For Work / Against Work
Debates on the centrality of work

"Heidegger on Nature"

by Cooper, David E (2005)


The primary purpose of the paper is the broadly exegetical one of explaining and connecting Heidegger's many remarks, made in several different contexts of enquiry, on nature. The three main contexts are those of ontology, scientific methodology, and technology. After showing how Heidegger's central theses in these contexts are related to one another, I argue, in the final section, that his observations on scientific method are pivotal. Unless these are secured, his further claims about ontology and technology lose their essential support.

Key Passage

His account of technology in effect elaborates aspects of the claim made in Being and Time that nature is 'primordially' experienced as 'ready-to-hand' or 'equipmental' - the forest,  say, as potential timber. (The aspects, as indicated by that particular example, are those related to the more obviously 'economic' and utilitarian dimensions of 'equipment'.) For 'technology', in his sense, refers not to the use of tools and machinery in productive activity, or to applications of technical knowledge to such activity, but to a 'way of revealing' or 'rendering things manifest' - of experiencing and interpreting - the natural world which is paradigmatically manifested by technology in those familiar senses. In the technological way of revealing, specifically, the natural world is experienced or encountered as so much 'standing-reserve' - something 'on tap' for us, to be drawn on and from so as to serve our practical needs. Where such a way of revealing predominates, the results are, for example, that 'the earth ... reveals itself as a coal-mining district, the soil as a mineral deposit', and the river Rhine as a 'water-power supplier'. (p.345)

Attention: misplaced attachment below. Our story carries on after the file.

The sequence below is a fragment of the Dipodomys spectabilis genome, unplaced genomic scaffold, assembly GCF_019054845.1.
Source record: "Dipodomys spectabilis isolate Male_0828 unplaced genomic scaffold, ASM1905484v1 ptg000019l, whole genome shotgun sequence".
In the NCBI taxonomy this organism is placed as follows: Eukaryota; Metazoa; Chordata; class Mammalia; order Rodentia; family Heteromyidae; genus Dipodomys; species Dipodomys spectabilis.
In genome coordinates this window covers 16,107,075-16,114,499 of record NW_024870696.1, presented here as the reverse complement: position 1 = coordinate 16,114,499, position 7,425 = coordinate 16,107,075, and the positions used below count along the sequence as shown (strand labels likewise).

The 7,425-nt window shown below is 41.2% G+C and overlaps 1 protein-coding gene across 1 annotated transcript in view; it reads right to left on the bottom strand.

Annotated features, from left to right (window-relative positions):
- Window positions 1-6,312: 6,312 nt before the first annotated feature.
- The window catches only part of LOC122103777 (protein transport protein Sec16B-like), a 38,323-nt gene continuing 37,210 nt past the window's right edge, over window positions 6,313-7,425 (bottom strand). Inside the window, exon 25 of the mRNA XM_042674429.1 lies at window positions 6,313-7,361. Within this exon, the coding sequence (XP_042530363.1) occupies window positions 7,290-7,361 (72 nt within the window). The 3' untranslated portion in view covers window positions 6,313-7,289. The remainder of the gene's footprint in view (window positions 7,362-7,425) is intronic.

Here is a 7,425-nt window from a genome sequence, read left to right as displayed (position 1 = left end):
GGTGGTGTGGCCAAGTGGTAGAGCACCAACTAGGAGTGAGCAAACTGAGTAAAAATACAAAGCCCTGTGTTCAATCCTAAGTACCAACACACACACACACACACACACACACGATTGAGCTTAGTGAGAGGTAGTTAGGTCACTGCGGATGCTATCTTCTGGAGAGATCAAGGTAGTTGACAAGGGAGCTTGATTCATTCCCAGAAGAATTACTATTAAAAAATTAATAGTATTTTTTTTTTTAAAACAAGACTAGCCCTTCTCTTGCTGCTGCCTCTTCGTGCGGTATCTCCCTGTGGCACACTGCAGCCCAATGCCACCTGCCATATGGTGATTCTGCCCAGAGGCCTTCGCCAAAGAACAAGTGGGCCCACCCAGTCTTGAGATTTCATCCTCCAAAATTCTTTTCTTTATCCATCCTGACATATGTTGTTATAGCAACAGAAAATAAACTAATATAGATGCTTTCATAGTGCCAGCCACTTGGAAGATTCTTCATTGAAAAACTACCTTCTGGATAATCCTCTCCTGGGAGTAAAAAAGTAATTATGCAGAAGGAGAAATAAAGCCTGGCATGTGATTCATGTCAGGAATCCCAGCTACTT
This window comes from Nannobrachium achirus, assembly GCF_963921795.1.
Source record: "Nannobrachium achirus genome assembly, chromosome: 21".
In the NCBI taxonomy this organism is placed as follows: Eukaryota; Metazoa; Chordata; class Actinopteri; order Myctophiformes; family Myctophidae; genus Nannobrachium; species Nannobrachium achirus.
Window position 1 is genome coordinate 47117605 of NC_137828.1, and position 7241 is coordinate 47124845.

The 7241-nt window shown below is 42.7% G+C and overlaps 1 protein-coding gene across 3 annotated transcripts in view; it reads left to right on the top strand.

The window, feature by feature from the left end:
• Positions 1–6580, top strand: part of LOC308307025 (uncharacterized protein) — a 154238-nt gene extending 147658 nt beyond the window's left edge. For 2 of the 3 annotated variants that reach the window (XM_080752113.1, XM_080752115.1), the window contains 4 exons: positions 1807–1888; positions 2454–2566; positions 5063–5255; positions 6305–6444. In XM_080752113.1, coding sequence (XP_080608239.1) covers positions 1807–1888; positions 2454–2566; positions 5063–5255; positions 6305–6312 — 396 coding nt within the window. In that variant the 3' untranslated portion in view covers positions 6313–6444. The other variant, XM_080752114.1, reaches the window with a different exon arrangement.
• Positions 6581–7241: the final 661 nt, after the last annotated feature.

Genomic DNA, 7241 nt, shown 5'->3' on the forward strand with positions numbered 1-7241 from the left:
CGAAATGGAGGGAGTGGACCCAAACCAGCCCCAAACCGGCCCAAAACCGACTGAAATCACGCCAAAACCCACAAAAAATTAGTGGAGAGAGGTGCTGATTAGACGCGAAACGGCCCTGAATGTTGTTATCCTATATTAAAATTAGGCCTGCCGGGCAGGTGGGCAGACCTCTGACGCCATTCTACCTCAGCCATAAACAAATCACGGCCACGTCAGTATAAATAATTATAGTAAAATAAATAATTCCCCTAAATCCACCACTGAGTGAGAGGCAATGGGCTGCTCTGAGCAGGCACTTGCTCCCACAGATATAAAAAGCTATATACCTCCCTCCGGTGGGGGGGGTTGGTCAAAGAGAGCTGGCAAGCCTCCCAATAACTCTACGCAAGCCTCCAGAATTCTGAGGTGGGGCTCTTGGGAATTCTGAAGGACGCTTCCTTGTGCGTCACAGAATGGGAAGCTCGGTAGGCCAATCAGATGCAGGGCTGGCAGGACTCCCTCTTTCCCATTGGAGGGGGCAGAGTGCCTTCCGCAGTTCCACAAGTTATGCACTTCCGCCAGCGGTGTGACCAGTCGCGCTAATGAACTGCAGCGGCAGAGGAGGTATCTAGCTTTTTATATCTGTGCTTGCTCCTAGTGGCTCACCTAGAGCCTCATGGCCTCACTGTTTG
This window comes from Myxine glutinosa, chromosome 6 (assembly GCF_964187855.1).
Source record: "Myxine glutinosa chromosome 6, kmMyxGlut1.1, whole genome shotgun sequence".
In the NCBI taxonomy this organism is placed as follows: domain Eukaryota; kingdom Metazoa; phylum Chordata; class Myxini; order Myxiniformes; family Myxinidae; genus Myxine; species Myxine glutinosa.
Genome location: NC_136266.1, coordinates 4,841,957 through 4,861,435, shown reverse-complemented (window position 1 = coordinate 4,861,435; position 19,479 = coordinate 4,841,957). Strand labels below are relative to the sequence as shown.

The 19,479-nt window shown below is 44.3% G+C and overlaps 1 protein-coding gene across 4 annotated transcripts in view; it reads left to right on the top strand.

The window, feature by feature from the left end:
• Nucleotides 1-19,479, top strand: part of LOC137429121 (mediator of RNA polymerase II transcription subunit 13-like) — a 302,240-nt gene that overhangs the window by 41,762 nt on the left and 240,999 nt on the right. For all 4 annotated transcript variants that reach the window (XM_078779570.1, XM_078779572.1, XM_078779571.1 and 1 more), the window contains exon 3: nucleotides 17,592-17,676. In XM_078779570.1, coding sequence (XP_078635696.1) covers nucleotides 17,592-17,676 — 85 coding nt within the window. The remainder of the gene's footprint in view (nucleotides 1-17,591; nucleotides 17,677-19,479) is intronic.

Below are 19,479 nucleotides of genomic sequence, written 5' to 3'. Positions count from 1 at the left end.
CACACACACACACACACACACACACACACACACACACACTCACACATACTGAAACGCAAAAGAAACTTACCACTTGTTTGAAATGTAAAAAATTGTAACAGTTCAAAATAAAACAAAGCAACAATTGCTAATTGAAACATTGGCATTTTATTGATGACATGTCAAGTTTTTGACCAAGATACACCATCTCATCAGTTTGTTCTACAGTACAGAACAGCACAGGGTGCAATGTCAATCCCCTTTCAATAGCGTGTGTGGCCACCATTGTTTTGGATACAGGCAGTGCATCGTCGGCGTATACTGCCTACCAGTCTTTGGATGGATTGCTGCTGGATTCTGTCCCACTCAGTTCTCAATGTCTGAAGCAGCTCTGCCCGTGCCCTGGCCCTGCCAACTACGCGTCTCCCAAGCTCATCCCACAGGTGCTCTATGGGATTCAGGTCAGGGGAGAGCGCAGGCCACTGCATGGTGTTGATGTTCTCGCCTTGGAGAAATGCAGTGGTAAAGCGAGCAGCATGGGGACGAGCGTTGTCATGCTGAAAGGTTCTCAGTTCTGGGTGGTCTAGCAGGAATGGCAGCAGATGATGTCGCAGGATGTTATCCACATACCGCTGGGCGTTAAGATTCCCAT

Technology, Science, Nature, Heidegger, Environment, Environmentalism


On Heidegger

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